The responsibility for alleviating the plight of the poor falls upon all members of society. As individuals, all citizens have a duty to assist the poor through acts of charity and personal commitment. But private charity and voluntary action are not sufficient. We also carry out our moral responsibility to assist and empower the poor by working collectively through government to establish just and effective public policies … charity alone is not a corrective to all economic social ills. All citizens, working through various organizations of society and through government, bear the responsibility of caring for those who are in need.

We need to help the poor. We need to give of our own resources. Organized action, at times at the State or International levels, is necessary. We should not only seek to relieve the poor now, across the world, but also to secure justice in systemic relations to allow for full participation in social and economic life.

As we read above, let’s secure food, clothing, housing, clean water, access to culture, dignified employment, time for religious practice, education, etc., for our brothers and sisters. It is their right. If employment relations do not secure these rights, let’s work together to provide for our neighbors’ needs. If we can’t do it on our own, or choose not to, higher levels of organizing may/must step in – using violence, that is, force, if necessary to provide for the needy.

Let’s make the system more just – so that a living wage can be secured from the get-go. But we must act on behalf of justice. Paul VI reminds us of our need to re-examine our conscience in light of these circumstances:

On the part of the rich man, it calls for great generosity, willing sacrifice and diligent effort. Each man must examine his conscience, which sounds a new call in our present times. Is he prepared to support, at his own expense, projects and undertakings designed to help the needy? Is he prepared to pay higher taxes so that public authorities may expand their efforts in the work of development? Is he prepared to pay more for imported goods, so that the foreign producer may make a fairer profit? Is he prepared to emigrate from his homeland if necessary and if he is young, in order to help the emerging nations?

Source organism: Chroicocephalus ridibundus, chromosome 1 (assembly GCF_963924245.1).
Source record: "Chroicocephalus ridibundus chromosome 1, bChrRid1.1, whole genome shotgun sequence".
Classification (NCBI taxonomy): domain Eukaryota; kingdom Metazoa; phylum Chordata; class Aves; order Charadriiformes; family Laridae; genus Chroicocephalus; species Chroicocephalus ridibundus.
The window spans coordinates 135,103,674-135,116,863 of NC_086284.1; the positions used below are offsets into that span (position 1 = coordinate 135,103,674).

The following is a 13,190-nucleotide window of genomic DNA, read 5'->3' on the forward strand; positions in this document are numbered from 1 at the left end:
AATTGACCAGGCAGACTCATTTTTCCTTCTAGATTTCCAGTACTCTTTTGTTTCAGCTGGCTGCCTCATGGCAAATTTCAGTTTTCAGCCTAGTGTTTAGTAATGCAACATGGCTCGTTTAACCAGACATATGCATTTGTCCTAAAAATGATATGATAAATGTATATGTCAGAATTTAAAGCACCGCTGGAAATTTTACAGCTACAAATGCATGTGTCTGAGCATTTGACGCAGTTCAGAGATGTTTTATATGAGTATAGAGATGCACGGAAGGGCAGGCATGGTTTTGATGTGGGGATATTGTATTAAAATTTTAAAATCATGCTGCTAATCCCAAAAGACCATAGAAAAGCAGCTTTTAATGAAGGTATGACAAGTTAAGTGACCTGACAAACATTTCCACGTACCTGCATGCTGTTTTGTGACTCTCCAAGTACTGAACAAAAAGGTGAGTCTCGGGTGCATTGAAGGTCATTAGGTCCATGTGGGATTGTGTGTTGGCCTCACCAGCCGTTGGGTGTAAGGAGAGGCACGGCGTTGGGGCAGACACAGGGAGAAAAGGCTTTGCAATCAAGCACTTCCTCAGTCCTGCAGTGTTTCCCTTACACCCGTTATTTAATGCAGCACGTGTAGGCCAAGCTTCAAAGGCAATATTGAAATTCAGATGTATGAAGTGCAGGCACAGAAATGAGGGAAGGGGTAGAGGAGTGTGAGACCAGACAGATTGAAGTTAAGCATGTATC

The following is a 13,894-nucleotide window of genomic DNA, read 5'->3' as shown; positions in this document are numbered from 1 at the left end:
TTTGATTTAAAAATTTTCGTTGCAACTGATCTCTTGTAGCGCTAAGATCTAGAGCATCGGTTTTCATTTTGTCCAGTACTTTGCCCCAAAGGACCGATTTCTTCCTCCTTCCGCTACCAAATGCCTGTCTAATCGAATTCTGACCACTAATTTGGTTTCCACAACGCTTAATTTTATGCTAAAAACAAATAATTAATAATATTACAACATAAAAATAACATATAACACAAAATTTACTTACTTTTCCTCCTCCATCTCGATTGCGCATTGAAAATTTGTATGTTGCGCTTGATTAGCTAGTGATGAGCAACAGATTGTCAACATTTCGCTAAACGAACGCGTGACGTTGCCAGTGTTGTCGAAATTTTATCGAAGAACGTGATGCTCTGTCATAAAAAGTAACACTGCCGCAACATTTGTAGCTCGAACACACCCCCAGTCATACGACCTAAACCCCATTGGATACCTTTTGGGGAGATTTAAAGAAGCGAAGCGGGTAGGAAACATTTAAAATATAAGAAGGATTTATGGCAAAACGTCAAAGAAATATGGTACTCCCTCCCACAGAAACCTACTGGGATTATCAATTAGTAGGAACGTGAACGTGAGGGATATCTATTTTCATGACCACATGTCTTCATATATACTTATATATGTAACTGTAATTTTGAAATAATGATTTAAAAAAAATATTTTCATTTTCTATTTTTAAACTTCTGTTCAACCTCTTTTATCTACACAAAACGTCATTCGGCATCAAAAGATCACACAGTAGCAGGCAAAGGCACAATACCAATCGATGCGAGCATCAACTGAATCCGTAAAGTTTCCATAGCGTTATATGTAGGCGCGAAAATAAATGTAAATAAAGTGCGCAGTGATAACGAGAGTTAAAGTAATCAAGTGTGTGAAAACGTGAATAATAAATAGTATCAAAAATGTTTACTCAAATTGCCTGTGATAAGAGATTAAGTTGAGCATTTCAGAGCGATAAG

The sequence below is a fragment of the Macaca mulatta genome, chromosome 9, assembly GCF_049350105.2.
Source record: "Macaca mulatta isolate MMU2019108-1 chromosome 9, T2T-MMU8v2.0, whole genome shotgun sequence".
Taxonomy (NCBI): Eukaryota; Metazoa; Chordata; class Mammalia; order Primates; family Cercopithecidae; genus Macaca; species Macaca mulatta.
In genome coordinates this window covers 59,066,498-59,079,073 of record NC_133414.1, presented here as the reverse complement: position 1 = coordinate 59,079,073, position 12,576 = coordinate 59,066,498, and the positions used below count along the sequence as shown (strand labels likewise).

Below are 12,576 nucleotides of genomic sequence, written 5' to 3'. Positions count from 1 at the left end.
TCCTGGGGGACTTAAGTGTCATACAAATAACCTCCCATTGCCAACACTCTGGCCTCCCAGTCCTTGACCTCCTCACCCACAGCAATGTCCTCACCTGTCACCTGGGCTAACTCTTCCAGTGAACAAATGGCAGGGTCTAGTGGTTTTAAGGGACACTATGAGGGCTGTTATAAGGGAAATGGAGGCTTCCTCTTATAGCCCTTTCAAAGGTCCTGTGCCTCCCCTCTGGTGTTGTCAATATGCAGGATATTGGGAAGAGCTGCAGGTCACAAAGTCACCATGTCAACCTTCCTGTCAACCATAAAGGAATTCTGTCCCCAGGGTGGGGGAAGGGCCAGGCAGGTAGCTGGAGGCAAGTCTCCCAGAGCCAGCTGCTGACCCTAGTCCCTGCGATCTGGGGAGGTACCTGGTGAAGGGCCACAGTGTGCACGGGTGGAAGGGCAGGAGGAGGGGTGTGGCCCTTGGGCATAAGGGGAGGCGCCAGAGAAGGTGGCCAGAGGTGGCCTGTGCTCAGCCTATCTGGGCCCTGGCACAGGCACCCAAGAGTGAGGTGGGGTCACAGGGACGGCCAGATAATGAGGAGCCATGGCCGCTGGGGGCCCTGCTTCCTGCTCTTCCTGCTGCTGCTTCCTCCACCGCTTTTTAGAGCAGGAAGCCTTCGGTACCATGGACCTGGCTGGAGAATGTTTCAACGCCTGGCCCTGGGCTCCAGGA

If not, we can (and should) expect the force of the state – and we may prepare ourselves to suffer the wrath of the poor.

We can’t keep using capitalism to acquire excess funds to then pretend we are getting Heavenly brownie points by giving what is due to the poor by right. With all of our interest in protecting marriages and families, we should move beyond capitalism for the good of rich and poor families alike! The Church will not accept this. As Jorge Bergoglio (now Pope Francis) wrote:

We are tired of systems that generate poor people for the church then to look after.

The Church continues to call for the actualization of just structures – what did Francis say in Laudato si’?

Let’s change the system and let’s help the poor without delay.

Until next time,

Keith Michael Estrada

p.s. We haven’t exhausted this topic. Many in the religious-right support individual efforts in poverty relief and insist that not much else – if anything – should be provided for by the government. Peter Singer also has an interesting, and similar, position on poverty relief, which we will discuss another time in the greatest of detail.

**This post was originally published on December 17, 2015 on Proper Nomenclature.**